Constitutional Amendment Is No Smoke Screen

July 19, 2002
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It is indeed rare that the Grand Rapids Business Journal determines it must reiterate a position held on this page, but the sheer enormity of tobacco settlement funds to the State of Michigan has by itself created a debacle of finger pointing and nasty comment, as various special interest groups attempt to get or keep the money in their pockets.

This week Grand Rapids Business Journal also is publishing a letter to the editor signed by Grand Rapids Area Chamber of Commerce President John Brown (below), countering the July 15, 2002, editorial by the Business Journal.

The Citizens for a Healthy Michigan has gathered what appears to be enough signatures to place a ballot issue before voters in November, a constitutional amendment to use 90 percent of the remaining $8 billion in tobacco settlement funds (over the next 20 years) for smoking cessation programs targeted to children, health care for the thousands of Michigan residents with smoking-related illnesses, a senior citizen prescription drug fund and for research related to cancer and emphysema. That is a fact. It also is a fact that the coalition has provided accountability and oversight of these funds. The amendment requires that the State Auditor General conduct an annual accountability report to ensure the funds are properly spent — on health care.

The issue is of very high priority to the Michigan business community, because it encompasses two of the most significant issues facing business: health care benefit provision and education spending. Unfortunately, it was the legislature (whom detractors would have keep the money in the general fund) that created the greed factor by using tobacco money for education.The settlement funds have been used by the legislature to fund college scholarships for Michigan students who score well on the state MEAP test. This was in addition to the 8 percent state funding increases the legislature provided colleges and universities, and on top of significant increases in tuition this year alone. The innovative scholarship program should absolutely continue to be funded by the state general fund.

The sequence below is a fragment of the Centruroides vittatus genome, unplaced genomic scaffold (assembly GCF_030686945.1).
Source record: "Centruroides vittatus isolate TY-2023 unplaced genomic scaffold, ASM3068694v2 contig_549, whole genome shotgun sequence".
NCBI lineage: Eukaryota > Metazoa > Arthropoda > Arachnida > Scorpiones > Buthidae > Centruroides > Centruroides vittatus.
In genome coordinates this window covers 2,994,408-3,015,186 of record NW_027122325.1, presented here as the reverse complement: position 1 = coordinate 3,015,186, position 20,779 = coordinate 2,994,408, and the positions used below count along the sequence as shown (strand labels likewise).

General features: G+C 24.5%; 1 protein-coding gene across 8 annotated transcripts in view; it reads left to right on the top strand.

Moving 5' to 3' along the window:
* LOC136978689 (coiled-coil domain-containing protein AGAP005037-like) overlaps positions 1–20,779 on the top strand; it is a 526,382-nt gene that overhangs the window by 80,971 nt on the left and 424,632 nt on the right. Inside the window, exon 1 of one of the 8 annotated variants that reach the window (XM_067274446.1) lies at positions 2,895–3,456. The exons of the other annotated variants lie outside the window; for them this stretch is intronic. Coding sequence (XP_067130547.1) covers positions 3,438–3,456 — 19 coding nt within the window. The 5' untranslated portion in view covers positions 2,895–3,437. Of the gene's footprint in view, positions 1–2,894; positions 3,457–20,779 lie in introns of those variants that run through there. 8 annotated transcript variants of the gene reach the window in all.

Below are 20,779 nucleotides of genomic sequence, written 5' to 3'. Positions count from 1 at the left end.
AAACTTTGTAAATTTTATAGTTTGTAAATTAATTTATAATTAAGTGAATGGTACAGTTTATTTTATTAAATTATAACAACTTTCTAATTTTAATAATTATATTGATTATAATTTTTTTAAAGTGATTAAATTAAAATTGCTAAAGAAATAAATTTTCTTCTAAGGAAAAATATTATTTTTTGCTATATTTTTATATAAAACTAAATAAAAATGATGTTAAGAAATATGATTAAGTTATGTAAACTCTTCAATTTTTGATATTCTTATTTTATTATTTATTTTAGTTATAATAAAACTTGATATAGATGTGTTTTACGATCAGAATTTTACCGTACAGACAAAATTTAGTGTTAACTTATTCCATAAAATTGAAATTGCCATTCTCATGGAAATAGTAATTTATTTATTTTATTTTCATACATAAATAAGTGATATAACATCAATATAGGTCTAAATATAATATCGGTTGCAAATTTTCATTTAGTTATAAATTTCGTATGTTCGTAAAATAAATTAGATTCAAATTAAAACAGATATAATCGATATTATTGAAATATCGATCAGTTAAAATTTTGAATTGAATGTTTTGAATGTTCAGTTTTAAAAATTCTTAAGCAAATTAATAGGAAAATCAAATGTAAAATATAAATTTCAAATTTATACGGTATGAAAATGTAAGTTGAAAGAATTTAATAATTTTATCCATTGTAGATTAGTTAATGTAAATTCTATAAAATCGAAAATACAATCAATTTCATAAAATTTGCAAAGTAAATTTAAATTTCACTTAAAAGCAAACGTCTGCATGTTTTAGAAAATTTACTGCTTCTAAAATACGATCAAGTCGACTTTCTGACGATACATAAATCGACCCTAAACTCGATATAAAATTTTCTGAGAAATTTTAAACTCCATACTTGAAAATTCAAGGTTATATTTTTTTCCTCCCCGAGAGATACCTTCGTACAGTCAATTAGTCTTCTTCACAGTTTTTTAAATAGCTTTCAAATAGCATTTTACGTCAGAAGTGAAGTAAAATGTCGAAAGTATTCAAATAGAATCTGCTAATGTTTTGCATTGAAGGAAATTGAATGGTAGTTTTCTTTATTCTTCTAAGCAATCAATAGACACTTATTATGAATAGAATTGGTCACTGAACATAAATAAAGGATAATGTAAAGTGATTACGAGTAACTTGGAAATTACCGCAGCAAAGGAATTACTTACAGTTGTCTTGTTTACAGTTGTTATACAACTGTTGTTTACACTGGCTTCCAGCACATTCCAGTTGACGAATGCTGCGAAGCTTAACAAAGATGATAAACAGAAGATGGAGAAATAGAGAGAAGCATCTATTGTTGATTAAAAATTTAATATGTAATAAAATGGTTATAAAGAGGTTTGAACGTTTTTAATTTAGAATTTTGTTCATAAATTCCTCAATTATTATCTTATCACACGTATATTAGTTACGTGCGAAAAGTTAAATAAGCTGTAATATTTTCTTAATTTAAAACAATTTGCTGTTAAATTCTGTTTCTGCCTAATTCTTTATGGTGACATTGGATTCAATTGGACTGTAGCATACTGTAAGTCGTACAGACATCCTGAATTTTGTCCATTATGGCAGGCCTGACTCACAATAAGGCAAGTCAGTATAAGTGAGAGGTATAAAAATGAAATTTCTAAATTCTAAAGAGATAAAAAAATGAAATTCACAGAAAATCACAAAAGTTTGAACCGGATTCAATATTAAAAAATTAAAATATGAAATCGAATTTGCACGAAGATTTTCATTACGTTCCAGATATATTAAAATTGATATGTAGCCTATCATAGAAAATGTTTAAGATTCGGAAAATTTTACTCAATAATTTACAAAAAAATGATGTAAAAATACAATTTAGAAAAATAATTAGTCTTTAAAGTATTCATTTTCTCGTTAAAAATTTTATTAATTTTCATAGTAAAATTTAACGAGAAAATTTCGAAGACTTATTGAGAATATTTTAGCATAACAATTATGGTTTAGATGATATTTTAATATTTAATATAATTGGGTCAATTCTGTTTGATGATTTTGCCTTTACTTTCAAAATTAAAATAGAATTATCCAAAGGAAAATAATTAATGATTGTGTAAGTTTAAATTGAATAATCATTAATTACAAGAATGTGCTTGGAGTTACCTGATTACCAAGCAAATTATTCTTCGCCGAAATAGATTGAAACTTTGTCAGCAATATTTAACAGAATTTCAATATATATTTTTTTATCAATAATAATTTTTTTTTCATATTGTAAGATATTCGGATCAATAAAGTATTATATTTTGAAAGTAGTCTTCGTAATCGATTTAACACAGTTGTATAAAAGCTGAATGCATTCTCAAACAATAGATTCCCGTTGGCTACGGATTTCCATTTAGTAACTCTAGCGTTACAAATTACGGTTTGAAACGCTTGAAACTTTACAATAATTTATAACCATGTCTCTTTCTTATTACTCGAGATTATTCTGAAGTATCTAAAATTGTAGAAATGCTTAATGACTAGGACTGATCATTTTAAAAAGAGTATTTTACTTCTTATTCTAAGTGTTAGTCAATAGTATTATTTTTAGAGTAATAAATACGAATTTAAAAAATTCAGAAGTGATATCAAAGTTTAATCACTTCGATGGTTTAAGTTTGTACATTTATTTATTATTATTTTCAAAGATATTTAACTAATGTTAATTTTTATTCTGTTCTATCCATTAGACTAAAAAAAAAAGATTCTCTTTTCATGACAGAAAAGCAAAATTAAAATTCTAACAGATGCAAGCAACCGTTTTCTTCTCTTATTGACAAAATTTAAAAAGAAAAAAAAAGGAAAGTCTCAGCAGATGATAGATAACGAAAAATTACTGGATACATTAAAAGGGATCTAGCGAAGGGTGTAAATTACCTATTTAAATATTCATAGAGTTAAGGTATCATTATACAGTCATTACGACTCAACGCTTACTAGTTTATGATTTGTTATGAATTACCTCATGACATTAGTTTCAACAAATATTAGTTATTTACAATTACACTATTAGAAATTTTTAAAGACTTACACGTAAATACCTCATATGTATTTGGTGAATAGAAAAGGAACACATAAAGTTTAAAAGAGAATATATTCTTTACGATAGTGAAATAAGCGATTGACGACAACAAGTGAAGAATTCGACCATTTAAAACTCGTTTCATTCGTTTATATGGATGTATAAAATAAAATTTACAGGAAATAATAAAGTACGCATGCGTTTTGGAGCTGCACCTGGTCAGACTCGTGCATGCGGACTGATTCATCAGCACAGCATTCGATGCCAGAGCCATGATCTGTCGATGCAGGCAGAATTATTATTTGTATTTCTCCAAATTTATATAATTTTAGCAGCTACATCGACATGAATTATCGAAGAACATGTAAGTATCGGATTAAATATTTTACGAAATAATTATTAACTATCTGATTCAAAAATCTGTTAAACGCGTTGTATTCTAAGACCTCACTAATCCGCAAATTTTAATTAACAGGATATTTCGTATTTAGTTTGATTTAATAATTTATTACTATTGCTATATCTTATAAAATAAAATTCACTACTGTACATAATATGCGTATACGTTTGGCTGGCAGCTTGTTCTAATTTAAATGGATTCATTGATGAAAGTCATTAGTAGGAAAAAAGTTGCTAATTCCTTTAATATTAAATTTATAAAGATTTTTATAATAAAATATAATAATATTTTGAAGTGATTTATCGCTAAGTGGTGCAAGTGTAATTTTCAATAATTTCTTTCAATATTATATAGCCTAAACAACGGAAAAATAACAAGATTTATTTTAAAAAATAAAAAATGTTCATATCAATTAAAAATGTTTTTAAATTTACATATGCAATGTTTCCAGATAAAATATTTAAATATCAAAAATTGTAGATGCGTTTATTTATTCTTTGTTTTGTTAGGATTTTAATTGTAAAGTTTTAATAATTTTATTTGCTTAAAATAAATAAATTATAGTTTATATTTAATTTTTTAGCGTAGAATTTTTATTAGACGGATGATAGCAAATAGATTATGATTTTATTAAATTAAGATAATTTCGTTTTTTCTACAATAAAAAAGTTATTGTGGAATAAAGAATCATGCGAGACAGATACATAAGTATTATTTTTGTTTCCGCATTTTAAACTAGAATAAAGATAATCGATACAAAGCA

And the tobacco money should absolutely be used to pay for the issues related to the disease and death of thousands of Michigan citizens, by which some of those costs are kept from being spread among businesses already on the verge of eliminating health care benefits because of the enormous cost increases over the past five consecutive years (and with no near-term sign of abatement anywhere in the country). Smoking deaths in Michigan outnumber all deaths from alcohol, AIDS, car crashes, illegal drugs, murders and suicide combined, every year.

Michigan has one of the worst records in the nation for smoking-related disease and number of smokers — to whom tobacco companies apologized for using addictive and deadly chemicals in the products. Tobacco companies were forced to send them the money. The Big Three automakers have already indicated they will not be able to afford the health care retirement benefits for this generation of baby boomers, well on its way to the twilight years. West Michigan businesses have indicated in surveys that health care is the No. 1 issue they believe will affect their profitability and the region’s economy. The number of uninsured workers has steadily increased, not decreased.

No mechanism to “protect” the tobacco money for health care or education exists within the state legislature. The governor’s seat, 52 House seats and 27 Senate seats are to be filled this November, seats that remain term-limited over these next 20 years.

While we do not support amending the constitution as the right solution, it is a better option than letting the lobbyists and special interests dictate the use of the money. (If there were a better mechanism it would have the support of the Business Journal.) The only means of protecting tobacco settlement money for health care is that offered by the Coalition for a Healthy Michigan. The 14,000 physicians of the Michigan State Medical Society, Crain’s Detroit Business, the Lansing State Journal, the State News, Macomb Daily, Detroit Free Press and other editorial writers across Michigan, also have given support for the proposal.

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